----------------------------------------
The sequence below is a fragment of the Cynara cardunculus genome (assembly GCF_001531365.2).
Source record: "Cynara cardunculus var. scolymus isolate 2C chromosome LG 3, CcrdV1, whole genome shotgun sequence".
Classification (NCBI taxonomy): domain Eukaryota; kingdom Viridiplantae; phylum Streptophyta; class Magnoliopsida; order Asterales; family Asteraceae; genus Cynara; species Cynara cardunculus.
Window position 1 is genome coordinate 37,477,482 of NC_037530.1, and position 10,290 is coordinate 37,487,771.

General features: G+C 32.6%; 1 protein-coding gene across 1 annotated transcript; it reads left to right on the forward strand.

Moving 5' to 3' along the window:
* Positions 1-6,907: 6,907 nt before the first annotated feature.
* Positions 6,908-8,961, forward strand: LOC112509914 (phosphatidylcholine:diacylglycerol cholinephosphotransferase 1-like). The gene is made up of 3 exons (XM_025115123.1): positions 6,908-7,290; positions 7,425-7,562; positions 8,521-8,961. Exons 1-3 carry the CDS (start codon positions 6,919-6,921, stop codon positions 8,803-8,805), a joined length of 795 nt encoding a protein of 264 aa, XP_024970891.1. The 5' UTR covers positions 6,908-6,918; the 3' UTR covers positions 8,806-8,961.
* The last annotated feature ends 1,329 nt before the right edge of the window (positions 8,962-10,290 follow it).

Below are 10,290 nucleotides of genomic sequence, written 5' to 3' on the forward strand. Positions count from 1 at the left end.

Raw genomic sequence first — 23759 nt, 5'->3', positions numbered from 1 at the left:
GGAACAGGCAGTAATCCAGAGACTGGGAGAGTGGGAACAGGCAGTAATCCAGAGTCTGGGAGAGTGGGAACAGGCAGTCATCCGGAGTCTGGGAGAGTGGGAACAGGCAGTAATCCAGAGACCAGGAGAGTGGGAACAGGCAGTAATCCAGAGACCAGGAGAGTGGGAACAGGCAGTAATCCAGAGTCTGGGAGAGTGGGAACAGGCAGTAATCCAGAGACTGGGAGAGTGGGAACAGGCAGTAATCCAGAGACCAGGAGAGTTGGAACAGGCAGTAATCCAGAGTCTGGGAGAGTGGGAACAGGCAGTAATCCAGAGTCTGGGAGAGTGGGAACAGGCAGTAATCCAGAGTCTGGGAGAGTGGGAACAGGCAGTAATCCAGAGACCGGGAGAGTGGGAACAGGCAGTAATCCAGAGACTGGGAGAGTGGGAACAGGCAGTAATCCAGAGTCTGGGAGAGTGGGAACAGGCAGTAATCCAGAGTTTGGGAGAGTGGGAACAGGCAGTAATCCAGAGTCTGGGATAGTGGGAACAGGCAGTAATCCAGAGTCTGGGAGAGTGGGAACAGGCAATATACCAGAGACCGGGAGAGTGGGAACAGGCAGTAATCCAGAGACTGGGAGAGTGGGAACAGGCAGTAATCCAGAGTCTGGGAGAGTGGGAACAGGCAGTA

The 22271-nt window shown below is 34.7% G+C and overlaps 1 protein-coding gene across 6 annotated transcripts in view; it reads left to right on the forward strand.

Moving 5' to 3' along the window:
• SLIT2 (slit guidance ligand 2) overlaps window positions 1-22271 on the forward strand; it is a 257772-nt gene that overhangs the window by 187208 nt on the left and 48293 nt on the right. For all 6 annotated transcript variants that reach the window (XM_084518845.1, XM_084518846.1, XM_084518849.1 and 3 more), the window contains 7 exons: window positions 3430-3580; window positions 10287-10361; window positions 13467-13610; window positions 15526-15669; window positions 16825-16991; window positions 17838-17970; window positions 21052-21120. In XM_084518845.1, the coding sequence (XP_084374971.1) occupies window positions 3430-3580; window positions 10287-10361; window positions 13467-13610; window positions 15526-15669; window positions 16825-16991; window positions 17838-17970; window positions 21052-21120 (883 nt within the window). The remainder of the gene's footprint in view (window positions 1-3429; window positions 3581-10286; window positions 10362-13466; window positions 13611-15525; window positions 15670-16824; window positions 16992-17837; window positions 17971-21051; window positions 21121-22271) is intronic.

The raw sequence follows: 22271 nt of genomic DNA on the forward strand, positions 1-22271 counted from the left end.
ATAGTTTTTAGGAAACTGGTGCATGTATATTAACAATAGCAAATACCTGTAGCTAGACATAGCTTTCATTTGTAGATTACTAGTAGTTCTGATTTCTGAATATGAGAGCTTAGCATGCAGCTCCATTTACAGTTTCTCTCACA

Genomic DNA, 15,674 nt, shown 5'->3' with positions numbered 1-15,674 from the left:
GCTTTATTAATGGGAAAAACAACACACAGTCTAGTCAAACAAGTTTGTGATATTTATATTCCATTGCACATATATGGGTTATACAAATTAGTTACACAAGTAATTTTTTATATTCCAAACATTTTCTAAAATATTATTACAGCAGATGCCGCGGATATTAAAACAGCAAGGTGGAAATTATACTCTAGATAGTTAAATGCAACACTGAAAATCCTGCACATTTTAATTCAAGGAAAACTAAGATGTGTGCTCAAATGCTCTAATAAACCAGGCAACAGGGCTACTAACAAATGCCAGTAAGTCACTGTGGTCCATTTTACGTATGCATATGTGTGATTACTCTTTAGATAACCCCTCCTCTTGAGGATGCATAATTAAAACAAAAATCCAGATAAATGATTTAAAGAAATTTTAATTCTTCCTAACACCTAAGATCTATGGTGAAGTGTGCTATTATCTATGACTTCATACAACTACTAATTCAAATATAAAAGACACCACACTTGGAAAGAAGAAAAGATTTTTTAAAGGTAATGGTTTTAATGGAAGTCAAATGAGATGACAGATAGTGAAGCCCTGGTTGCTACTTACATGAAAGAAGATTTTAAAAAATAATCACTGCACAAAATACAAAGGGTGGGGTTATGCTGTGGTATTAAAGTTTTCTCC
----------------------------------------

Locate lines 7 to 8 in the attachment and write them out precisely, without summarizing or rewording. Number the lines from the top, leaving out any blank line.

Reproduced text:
* Positions 1-6,907: 6,907 nt before the first annotated feature.
* Positions 6,908-8,961, forward strand: LOC112509914 (phosphatidylcholine:diacylglycerol cholinephosphotransferase 1-like). The gene is made up of 3 exons (XM_025115123.1): positions 6,908-7,290; positions 7,425-7,562; positions 8,521-8,961. Exons 1-3 carry the CDS (start codon positions 6,919-6,921, stop codon positions 8,803-8,805), a joined length of 795 nt encoding a protein of 264 aa, XP_024970891.1. The 5' UTR covers positions 6,908-6,918; the 3' UTR covers positions 8,806-8,961.